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Mapping as Citizen Engagement in the Fight for Affordable Housing

The views expressed are those of the author and do not necessarily reflect the views of ASPA as an organization.

By Michael Silliman
July 16, 2018

The housing supply is being squeezed from every angle, leaving behind millions of Americans to fend for themselves and citizen engagement groups try to find solutions. The United States is surprisingly underdeveloped, particularly in key areas near transit and rapidly growing urban centers. The type of housing being built is not flexible in usage nor serves the greatest citizen concerns such as family, workforce and affordable housing options. Moreover, subsidized and rent-controlled housing units are expiring in cities like Washington, D.C. and San Francisco, as these are being flipped to market rate units faster than new affordable housing can be politically willed into creation.

The scope of this problem and who is most affected is alarming.

According to the rental housing advocacy organization Make Room USA, nearly 11 million Americans, including 2 million seniors, can barely pay their rent each month. The DC Fiscal Policy Institute says,

“The scale of this problem in DC is enormous. Some 26,000 households are both extremely low-income and spending more than half their income on rent. Nearly one of every five children in the District faces such situations.”

Even worse, homelessness in cities like Atlanta, Los Angeles and Seattle shows:

  1. this is a national problem; and,
  2. it has only been getting worse over the last decade since the peak of the housing crash in 2008.

As a response, as small as it may feel in the face of this national affordable housing crisis, citizens in communities across the country are starting to organize; creatively documenting and telling the stories of this new housing crisis and the inequality it is creating, as well innovative ways to build for everyone. One of the tools these citizen engagement groups are using is collecting open sourced data and mapping.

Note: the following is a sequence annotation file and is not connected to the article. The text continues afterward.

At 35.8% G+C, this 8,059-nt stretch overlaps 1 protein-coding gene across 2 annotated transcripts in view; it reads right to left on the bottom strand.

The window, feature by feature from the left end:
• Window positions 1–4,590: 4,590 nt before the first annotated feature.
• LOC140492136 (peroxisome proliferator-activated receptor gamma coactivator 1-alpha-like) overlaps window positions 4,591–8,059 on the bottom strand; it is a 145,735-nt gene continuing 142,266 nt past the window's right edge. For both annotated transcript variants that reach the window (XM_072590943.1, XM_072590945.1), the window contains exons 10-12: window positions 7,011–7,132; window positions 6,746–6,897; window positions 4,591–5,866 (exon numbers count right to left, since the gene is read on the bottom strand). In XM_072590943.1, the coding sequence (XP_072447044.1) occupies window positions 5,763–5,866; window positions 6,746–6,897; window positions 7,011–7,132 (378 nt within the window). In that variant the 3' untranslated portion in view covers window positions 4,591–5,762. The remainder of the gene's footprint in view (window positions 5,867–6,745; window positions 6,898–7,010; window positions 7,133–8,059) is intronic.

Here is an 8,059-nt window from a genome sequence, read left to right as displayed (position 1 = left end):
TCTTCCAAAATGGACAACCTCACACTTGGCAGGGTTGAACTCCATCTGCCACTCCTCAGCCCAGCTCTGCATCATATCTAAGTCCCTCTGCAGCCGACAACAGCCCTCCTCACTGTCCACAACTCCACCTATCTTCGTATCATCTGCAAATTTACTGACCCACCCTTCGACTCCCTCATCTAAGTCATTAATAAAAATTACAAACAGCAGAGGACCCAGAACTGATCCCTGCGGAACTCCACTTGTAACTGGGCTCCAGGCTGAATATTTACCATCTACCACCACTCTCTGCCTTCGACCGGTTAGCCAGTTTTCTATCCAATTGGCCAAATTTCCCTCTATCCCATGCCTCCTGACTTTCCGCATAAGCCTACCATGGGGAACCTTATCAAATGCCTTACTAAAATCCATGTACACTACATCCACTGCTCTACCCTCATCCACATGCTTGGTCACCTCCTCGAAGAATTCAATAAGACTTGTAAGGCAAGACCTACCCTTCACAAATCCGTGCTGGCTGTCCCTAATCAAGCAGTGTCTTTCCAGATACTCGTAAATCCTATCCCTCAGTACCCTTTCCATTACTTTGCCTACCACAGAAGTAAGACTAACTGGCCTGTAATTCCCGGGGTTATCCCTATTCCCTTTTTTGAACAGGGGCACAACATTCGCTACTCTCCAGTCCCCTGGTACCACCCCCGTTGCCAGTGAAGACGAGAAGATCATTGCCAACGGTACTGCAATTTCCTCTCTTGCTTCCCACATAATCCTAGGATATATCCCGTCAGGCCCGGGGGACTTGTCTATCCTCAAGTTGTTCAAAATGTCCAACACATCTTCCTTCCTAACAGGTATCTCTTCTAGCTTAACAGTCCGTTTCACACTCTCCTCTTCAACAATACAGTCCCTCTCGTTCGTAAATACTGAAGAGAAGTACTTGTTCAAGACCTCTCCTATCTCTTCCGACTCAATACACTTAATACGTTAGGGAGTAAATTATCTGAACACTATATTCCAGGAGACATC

The first example is a group of volunteers for a civic tech organization called Code for D.C. that came together to build an online tool to find and track current affordable housing. The tool, Housing Insights,  documents every affordable housing unit in Washington, D.C. along a whole dataset of variables from zoning and number of units to subsidy program and ownership type. Affordable housing activists (full transparency: this includes some groups I am a part of), are using this tool to organize around and support vulnerable housing projects.

Another example comes from Matthew Desmond, a sociologist and Pulitzer Prize winner who authored Evicted, Poverty and Profit in the American City. Desmond has worked with students at Princeton University to create The Eviction Lab, the first nationwide database of evictions — a platform where you can create custom maps, charts and reports of eviction statistics in your neighborhood. “The lab has collected 83 million records from 48 states and the District of Columbia,” and, “Desmond estimates that 2.3 million evictions were filed in the U.S. in 2016” (NPR). This is powerful information at the fingertips of laypeople, public servants, and politicians alike.

Yet another example of civic mapping in the housing space is Prologue DC, which is a public history project documenting the historic segregation of D.C.’s housing, primarily focusing on racially restrictive housing covenants, which had a dramatic impact on the development of the nation’s capital decades before government-sanctioned redlining policies were implemented in cities across the country. They are telling the story of D.C.’s racial housing history using GIS mapping. Check out their interactive map stories here.

However, mapping the historical racial issues and the current affordability crisis is not for the sole purpose of telling the stories of those most affected. Another example, which is still only theatrical from my understanding, is the idea to create a map of affordable housing opportunities. Retaining the current affordable housing is not enough. So where are the best places to build new or convert old buildings into affordable housing? A group in D.C., again that I am a part of, has started to think about doing just this. Pouring over property tax data to find city-owned land, vacant properties, and searching for underutilized spaces, we have started to build a list. Other cities, such as Cleveland, have done just this. What would it take to turn this into a full-scale, nationwide project? What would a model for turning these opportunities into reality look like? Could a group of concerned citizens, of public servants and administration wonks, pull this off?


Author: Michael Silliman holds a Master’s in Public Administration from George Mason University and during the day works as a Program Manager at ICMA (International City/County Management Association). He studies and writes on the topics of civil society, community development and third-party governance. You can reach Michael at [email protected] or follow him on twitter @michaelsilliman

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